When the doctor checked me, I was at 5.5 cm and fully effaced, so it was time to go to the hospital. We were stunned — it became very real that our little one was going to be there that day. We arrived at the hospital at 8:05 a.m. (after hitting rush hour traffic — again, more fun-in-the-car-while-in-labor), and I labored pretty hard for two hours. Unfortunately, I only made a little progress — I was 7 cm when he next checked. Our agreement had been that I needed to make lots of progress pretty quickly; otherwise, we would need to have a C-section. Since I had only made 1.5 cm of progress in two hours, the doctor quietly and gently leaned over me and told me to prepare myself in case we had to change plans.
At that point, my husband, doula, and the incredible nurse I was blessed to have got me out of bed and kicked my butt into gear. (My two cents: stay out of bed as long as you can — get on a birth ball, get in the shower, squat, dance with your partner, just keep moving!). As soon as I stood up, I had four contractions back-to-back, each 75 seconds long. I then did four full-standing squats holding onto the bed until my water broke, which was totally encouraging and gave me new hope. Then, my support group got me up on the bed for more squatting, and literally between 10:05 and 10:35, I dilated the rest of the way — from 7 cm to a full 10 cm!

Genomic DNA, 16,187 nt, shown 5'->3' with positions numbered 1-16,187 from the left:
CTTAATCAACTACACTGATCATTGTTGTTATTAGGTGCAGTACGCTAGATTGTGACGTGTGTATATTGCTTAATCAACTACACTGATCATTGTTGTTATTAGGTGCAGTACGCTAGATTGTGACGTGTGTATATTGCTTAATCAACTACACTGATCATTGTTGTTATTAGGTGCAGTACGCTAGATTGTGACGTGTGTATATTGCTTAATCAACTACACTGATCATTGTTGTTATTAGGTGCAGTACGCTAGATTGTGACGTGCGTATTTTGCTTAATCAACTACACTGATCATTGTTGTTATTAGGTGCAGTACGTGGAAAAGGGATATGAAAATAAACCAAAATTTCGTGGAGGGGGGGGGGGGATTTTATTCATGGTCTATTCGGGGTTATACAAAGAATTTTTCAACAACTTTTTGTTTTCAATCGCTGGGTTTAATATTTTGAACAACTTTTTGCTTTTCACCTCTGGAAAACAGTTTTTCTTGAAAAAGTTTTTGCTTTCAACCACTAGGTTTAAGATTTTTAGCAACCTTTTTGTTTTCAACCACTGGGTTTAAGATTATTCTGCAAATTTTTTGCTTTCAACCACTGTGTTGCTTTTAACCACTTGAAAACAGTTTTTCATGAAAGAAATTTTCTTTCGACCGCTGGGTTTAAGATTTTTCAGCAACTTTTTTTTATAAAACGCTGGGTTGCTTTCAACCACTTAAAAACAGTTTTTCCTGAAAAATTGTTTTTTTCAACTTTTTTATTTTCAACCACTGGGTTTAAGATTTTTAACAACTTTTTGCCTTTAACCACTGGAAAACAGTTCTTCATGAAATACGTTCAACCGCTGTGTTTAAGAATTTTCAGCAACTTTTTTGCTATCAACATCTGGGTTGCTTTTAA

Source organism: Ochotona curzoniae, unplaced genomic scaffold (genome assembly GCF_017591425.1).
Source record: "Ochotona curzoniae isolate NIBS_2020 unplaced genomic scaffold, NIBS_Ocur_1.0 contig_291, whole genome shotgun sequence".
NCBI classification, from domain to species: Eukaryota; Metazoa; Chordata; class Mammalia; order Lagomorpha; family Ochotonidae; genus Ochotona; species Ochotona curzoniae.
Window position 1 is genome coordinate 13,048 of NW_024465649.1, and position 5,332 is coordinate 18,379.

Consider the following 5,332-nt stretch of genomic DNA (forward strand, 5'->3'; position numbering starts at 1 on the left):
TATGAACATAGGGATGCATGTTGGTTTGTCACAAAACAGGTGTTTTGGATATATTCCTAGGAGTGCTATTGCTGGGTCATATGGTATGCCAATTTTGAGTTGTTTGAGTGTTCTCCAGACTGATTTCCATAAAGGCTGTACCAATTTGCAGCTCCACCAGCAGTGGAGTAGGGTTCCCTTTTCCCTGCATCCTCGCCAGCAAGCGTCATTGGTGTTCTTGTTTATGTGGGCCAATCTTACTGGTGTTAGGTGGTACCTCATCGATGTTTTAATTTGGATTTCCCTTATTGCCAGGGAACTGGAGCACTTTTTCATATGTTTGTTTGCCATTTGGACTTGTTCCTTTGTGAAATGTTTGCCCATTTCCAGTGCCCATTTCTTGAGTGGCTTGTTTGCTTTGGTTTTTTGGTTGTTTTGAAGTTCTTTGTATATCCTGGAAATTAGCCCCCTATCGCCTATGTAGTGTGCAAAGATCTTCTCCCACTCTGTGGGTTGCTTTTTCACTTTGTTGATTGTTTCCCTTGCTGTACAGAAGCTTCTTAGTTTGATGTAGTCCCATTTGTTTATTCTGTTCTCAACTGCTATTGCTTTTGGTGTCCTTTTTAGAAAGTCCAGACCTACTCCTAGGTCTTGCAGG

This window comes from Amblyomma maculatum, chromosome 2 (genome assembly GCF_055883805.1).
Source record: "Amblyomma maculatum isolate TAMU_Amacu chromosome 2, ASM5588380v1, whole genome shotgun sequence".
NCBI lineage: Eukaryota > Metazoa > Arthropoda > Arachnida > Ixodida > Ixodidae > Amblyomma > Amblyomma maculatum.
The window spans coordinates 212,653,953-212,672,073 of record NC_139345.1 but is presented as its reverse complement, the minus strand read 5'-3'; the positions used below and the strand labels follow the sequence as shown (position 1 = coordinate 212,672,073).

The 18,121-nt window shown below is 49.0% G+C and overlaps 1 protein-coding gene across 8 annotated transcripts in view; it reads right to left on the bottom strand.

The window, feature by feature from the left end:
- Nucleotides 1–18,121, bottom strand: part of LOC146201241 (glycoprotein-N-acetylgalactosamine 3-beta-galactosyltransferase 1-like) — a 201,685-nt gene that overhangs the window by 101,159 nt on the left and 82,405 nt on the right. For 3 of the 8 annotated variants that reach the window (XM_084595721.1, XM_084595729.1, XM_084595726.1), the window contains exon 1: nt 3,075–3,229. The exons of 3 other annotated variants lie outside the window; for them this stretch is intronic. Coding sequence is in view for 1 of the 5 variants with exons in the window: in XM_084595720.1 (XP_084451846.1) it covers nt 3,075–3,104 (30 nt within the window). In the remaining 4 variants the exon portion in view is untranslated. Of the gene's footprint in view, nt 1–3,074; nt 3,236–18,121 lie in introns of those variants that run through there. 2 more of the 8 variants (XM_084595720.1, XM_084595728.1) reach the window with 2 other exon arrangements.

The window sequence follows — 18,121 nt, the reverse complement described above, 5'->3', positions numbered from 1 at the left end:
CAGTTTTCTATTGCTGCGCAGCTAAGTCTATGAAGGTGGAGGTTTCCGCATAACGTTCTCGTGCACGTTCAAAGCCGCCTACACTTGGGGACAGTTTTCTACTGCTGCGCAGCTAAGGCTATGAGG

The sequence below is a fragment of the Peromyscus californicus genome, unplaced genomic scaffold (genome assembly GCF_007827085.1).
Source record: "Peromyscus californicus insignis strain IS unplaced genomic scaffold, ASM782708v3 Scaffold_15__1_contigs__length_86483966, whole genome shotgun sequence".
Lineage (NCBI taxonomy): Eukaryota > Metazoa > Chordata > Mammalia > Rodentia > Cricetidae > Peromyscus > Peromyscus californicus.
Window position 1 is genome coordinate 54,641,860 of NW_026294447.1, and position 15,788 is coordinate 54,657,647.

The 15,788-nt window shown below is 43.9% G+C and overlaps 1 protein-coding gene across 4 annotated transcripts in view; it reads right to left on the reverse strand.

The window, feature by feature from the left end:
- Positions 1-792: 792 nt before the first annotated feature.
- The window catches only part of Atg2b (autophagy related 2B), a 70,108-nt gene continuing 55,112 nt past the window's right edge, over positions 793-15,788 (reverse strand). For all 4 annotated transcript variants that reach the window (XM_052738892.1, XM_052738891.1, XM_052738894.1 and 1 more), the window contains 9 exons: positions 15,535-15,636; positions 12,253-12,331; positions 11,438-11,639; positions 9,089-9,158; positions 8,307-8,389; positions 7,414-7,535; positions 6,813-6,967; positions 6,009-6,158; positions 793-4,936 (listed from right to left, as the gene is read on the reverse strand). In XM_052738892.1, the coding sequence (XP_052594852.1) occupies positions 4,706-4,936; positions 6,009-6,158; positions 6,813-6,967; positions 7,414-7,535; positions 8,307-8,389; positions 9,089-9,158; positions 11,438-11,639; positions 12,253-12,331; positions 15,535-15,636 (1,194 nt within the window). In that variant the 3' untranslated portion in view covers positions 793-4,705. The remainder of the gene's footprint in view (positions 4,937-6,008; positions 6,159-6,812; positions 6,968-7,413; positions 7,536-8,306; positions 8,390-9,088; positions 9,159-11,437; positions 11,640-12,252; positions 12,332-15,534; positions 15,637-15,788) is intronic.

“…stay out of bed as long as you can — get on a birth ball, get in the shower, squat, dance with your partner, just keep moving!”
My doctor came back in the room, leaned over me once more, and grinned, “you proved me wrong — it’s time to have this baby the old-fashioned way.” With just a few pushes, her bum was out, followed by her little legs, one arm, then the next. A few more big pushes and lots of maneuvering by the doctor, and, after not even 30 minutes of pushing, little Lucie Renn was placed on my chest at 11:06 a.m. Actually, she was placed on my stomach — her umbilical cord was so short that she couldn’t reach my chest. That was the reason she was breech and wasn’t able to turn, reinforcing our “breech is a variation of normal” belief.
The feeling of her warm little slippery body on my stomach was the best feeling I’ve ever had, and ever will have, in my entire life. She came out with her eyes wide open, craning her neck to look up at me — and our hearts melted. Even though my birth experience was very different from the one I had been planning, I would not change a single thing about it. This was the way that Lucie needed to come into this world, and once I embraced that, I was able to have the most beautiful, special birth — even better than what I had imagined.
Am I encouraging every woman with a breech baby to attempt a vaginal birth? Of course not. I am, however encouraging every woman and partner to become informed consumers — know the risks, know the benefits, and make an educated decision for your family.
birth story, breech birth, Didier Occident, Lucie Occident, natural birth, natural vaginal breech delivery, newborn, parenting advice, pregnancy, pregnancy advice, Sarah Occident